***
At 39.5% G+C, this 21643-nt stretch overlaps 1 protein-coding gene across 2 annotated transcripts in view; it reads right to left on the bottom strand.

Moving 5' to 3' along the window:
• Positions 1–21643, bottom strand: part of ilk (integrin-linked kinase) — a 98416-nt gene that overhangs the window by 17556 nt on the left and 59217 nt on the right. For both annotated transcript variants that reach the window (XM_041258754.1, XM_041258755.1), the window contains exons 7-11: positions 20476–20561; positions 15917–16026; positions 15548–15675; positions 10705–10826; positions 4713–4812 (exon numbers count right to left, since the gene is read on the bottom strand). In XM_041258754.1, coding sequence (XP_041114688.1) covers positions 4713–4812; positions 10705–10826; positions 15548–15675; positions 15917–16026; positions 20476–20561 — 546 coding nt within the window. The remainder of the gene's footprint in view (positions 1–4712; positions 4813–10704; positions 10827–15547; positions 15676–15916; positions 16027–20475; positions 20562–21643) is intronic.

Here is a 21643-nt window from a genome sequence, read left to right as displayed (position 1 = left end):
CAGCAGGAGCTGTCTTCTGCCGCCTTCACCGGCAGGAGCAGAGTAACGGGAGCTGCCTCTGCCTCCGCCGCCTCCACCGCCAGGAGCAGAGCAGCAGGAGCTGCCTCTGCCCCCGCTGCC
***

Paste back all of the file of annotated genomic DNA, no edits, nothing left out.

At 39.5% G+C, this 21643-nt stretch overlaps 1 protein-coding gene across 2 annotated transcripts in view; it reads right to left on the bottom strand.

Moving 5' to 3' along the window:
• Positions 1–21643, bottom strand: part of ilk (integrin-linked kinase) — a 98416-nt gene that overhangs the window by 17556 nt on the left and 59217 nt on the right. For both annotated transcript variants that reach the window (XM_041258754.1, XM_041258755.1), the window contains exons 7-11: positions 20476–20561; positions 15917–16026; positions 15548–15675; positions 10705–10826; positions 4713–4812 (exon numbers count right to left, since the gene is read on the bottom strand). In XM_041258754.1, coding sequence (XP_041114688.1) covers positions 4713–4812; positions 10705–10826; positions 15548–15675; positions 15917–16026; positions 20476–20561 — 546 coding nt within the window. The remainder of the gene's footprint in view (positions 1–4712; positions 4813–10704; positions 10827–15547; positions 15676–15916; positions 16027–20475; positions 20562–21643) is intronic.

Here is a 21643-nt window from a genome sequence, read left to right as displayed (position 1 = left end):
CAGCAGGAGCTGTCTTCTGCCGCCTTCACCGGCAGGAGCAGAGTAACGGGAGCTGCCTCTGCCTCCGCCGCCTCCACCGCCAGGAGCAGAGCAGCAGGAGCTGCCTCTGCCCCCGCTGCC